KOMBUCHA TEA

Kombucha tea has become increasingly popular in recent years because it has been claimed to have a large number of beneficial effects including the prevention of cancer, relief of arthritis, treatment of insomnia, stimulation of the immune system and even the regrowth of hair. The tea is brewed from the Kombucha mushroom which is actually a symbiotic yeast and bacteria aggregate surrounded by a permeable membrane. The "mushroom", which grows like a round flat grey fungus about the size of a dinner plate, is fermented in sugared tea to obtain the Kombucha tea. The mushrooms are sold or distributed by naturopaths and other alternative practitioners and are often passed on from person to person. The tea has been described to contain a mixture of many substances including alcohol, glucuronic acid, acetic acid, heparin and lactic acid.

In the last year, ADRAC has received two reports of hepatotoxicity in association with Kombucha tea. There have also been reports of both hepatotoxicity and lactic acidosis in the United States. 1,2 In one Australian report, a woman presented with rash, fever, rigours, nausea and vomiting after drinking Kombucha tea for a month. Investigations revealed abnormalities in liver function tests, white blood cells, and ESR. She recovered after treatment with steroids. The other report was of a 35 year old female who developed severe hepatitis after prolonged ingestion of the tea.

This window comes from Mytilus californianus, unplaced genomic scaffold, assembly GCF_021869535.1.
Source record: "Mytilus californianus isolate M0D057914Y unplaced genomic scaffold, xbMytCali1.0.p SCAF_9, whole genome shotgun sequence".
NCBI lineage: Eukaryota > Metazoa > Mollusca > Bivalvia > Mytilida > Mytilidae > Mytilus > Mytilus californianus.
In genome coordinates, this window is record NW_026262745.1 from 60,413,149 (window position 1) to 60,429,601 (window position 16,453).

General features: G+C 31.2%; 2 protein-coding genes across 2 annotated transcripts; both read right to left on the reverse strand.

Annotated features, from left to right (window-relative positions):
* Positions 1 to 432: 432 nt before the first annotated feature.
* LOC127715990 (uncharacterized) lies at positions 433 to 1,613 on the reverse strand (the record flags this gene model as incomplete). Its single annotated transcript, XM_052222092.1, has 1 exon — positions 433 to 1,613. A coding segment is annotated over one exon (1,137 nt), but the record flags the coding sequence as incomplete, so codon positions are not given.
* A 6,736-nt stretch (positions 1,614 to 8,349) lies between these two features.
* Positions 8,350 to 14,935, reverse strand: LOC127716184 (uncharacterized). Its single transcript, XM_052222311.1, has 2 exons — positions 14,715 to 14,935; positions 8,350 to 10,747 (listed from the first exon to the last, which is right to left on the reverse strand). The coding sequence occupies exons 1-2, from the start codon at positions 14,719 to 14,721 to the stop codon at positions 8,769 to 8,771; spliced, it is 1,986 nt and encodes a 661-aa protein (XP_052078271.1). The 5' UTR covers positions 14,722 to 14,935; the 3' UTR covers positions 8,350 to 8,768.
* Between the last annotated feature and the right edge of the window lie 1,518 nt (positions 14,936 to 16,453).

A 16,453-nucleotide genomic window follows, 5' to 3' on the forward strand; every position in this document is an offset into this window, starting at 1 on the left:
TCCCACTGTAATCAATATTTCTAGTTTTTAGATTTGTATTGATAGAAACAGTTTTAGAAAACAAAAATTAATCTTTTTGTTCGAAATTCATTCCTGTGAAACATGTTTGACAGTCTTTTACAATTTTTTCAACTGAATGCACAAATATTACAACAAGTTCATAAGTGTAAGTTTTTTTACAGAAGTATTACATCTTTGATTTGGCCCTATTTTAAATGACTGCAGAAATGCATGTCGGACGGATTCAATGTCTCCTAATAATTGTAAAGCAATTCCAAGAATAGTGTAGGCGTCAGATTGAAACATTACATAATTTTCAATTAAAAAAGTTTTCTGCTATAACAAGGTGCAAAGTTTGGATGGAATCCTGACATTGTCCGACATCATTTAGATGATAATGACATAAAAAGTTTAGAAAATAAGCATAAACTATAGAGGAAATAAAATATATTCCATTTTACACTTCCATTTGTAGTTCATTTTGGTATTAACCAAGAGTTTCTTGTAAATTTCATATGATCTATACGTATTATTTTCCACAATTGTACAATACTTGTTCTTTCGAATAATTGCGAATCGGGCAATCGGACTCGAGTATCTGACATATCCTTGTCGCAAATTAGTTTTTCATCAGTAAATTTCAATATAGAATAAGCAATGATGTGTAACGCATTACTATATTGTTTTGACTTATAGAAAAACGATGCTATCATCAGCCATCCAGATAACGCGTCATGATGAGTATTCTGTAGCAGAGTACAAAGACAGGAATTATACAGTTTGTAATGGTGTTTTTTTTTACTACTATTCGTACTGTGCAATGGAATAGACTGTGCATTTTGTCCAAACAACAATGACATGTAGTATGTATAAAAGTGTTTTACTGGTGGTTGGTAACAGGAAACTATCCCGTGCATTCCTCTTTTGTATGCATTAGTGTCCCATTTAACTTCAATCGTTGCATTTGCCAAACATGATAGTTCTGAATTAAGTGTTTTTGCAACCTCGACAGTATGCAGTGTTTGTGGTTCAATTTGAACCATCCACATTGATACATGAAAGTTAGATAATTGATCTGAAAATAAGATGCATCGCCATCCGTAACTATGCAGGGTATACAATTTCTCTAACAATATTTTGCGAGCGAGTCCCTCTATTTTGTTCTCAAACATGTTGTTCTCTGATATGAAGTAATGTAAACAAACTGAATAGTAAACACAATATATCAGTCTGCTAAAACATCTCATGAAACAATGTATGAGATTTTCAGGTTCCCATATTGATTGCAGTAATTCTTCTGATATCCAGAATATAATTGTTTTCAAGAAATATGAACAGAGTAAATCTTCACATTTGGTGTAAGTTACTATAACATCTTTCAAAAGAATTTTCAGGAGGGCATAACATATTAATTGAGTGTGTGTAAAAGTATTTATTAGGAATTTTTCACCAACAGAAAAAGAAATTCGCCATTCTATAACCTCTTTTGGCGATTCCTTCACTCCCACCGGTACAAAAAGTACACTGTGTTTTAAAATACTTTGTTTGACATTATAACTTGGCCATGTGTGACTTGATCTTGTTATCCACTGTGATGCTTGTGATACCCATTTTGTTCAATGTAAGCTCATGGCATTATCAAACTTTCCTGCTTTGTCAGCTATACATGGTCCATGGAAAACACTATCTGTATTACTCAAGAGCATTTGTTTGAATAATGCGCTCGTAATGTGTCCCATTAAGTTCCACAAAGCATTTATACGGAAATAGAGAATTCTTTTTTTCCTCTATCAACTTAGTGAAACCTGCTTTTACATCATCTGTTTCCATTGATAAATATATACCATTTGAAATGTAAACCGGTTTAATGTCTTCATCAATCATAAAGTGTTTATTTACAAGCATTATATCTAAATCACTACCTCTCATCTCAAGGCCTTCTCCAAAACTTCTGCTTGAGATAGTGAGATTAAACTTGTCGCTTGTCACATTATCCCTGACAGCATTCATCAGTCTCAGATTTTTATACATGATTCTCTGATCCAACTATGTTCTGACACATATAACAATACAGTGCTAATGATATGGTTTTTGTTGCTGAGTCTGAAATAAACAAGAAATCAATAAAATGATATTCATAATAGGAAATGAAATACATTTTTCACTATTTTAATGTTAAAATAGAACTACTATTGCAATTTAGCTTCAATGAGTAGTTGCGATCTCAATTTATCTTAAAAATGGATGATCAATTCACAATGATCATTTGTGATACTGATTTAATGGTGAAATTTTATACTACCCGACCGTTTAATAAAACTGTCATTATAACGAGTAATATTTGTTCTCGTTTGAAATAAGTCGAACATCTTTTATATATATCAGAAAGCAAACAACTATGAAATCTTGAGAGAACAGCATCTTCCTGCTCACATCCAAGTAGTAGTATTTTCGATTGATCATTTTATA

ADRAC is concerned that these reports suggest that Kombucha tea may be toxic and is keen to learn of the extent of the problem. Any patient who develops unexplained hepatoxicity or other severe illnesses should be assessed not only for a drug history but also ingestion of herbal and other alternative treatments such as Kombucha tea.

References:

1. Perron AD, Patterson JA, Yanofsky NN. Kombucha "mushroom" hepatotoxicity. Ann Emerg Ned 1885l 25L 660-1.

2. Centers for Disease Control. Unexplained severe illness possibly associated with consumption of Kombucha tea - Iowa, 1995. MMWR 1995; 44: 892-900 (JAMA 1996; 275: 96-98).

 From:- ADRAC BULLETIN VOL. 16, NO 2, MAY '97

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